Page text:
Google redesigns its operating system to get you looking at your wrist less, not more.
Google is ready to unveil a shiny new version of Wear OS at last. This is the third major release of the platform (the first since rebranding to Wear OS), and Google finally shows an understanding that what people want from a smartwatch is not a phone replacement. They want a reliable daily assistant and coach that is fast and unobtrusive. The new system doesn’t have obvious battery life enhancements, which is still a major pain that the industry has yet to solve, though. It may be up to Google’s partners to figure that out for themselves.
Dennis Troper, director of product for Wear OS, told Engadget that his team focused on three key areas when redesigning the platform — helping people remain connected, providing proactive help from Google Assistant and enabling people to lead healthier lives.
It may sound a little counterintuitive, but Troper believes helping people remain connected will free them up to be more present in the real world — a goal that ties in neatly with Google’s recently launched Digital Wellbeing initiative. It’s the company’s way of trying to make people aware of how much time they spend on their phones, allowing them to set time limits for specific apps and disconnect. Android P devices can even go grayscale as a cue that users should be winding down and maybe getting ready for bed.
Here’s what you will see on your watch using the new system, starting from the main watchface:
- Swipe right: Google Assistant feed of information
- Swipe left: Google Fit’s new fitness-tracking rings
- Swipe up: notifications
- Swipe down: Quick Settings shortcuts
- Long press on the watchface: change watchface
- Short press the main button: see all apps
- Long press the main button: invoke Google Assistant to ask questions via voice.
Rollout and device compatibility
All existing Wear users with watches on version 2.0 and higher will get the new software when it rolls out in two weeks. Since many devices running the original Android Wear were updated to 2.0, this means almost all of them will get the latest upgrade. There are a few exceptions, like the Moto 360, but “basically everything will get the update.”
Like all major changes, the new Wear OS might take awhile to get used to and you might not even even be impressed by it at first. But give it time: Frank said testers have reported significant increased satisfaction over two weeks. In fact, the company’s own director of engineering apparently didn’t initially like the new notification stream, but came back two weeks later and said to Frank’s team, “This is really good.”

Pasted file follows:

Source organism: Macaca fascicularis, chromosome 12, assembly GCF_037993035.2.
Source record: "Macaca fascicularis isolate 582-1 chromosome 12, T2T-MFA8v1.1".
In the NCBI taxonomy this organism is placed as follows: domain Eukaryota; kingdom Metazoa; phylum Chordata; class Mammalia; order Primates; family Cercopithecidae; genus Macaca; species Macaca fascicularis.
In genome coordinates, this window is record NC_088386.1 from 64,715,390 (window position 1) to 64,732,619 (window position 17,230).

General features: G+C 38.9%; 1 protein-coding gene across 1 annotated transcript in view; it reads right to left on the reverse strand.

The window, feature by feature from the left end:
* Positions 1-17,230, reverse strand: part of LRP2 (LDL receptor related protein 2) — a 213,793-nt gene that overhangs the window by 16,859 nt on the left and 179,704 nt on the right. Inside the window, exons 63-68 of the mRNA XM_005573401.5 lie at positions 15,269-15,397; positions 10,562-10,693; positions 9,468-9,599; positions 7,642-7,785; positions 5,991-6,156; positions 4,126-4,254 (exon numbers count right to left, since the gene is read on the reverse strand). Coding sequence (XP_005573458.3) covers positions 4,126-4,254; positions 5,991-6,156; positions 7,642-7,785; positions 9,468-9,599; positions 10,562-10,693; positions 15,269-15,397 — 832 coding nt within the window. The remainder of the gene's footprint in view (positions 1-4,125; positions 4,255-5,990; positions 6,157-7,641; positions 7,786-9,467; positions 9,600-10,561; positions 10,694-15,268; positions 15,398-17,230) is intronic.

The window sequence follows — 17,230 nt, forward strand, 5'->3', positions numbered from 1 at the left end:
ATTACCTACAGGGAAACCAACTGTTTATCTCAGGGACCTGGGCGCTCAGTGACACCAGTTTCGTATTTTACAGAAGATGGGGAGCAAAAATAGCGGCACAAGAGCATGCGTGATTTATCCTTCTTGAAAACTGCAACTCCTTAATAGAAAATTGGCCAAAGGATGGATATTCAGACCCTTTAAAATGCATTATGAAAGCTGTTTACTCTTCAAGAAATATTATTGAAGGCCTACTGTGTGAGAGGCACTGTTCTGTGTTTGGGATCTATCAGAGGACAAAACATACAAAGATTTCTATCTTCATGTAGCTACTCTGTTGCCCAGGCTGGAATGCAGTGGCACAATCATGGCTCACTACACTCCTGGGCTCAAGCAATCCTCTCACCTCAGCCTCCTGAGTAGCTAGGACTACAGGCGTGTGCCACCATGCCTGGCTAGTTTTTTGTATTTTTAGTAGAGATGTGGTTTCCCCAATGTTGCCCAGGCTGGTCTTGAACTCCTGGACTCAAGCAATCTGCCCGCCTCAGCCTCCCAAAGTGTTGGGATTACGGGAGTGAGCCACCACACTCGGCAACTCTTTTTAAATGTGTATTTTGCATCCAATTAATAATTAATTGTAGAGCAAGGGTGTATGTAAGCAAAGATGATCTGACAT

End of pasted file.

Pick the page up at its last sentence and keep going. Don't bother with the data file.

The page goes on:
I’m already stoked about how much faster scrolling through notifications is, and I’m sure I’ll appreciate it even more with real world use. One thing I wish I heard more about was battery life. But Google did tease a partnership with Qualcomm at I/O. And the chip maker has a smartwatch focused event planned for September 10th, right around the time Google plans to start rolling out Wear OS. So, maybe we’ll get more info then.
A faster, more helpful Google Assistant
It isn’t just the navigation update that makes things feel breezier — Assistant was a lot faster during my preview of the new Wear OS, too. In my experience, Assistant on Android Wear 2.0 has been excruciatingly slow, though I generally blame poor hardware and WiFi for that. On Frank’s wrist, Assistant was ready to listen at the push of the dial, and transcribed his command “Remind me to tell my son to take in the package” in about a second. It quickly followed up asking when the reminder should be sent.
But Assistant also feels more helpful, because it proactively offers information like details about your upcoming calendar events, commute and weather forecast each morning. You’ll see this laid out on the page when you swipe right from the home screen. It’s also supposed to offer travel and restaurant recommendations, in addition to morning and evening briefings, and Google plans to add more content over monthly releases. Troper described an example: Say your hands are full with luggage and snacks for the road. Ideally, you should be able to very quickly glance at your watch and get your flight status or boarding pass without pulling out your cell phone.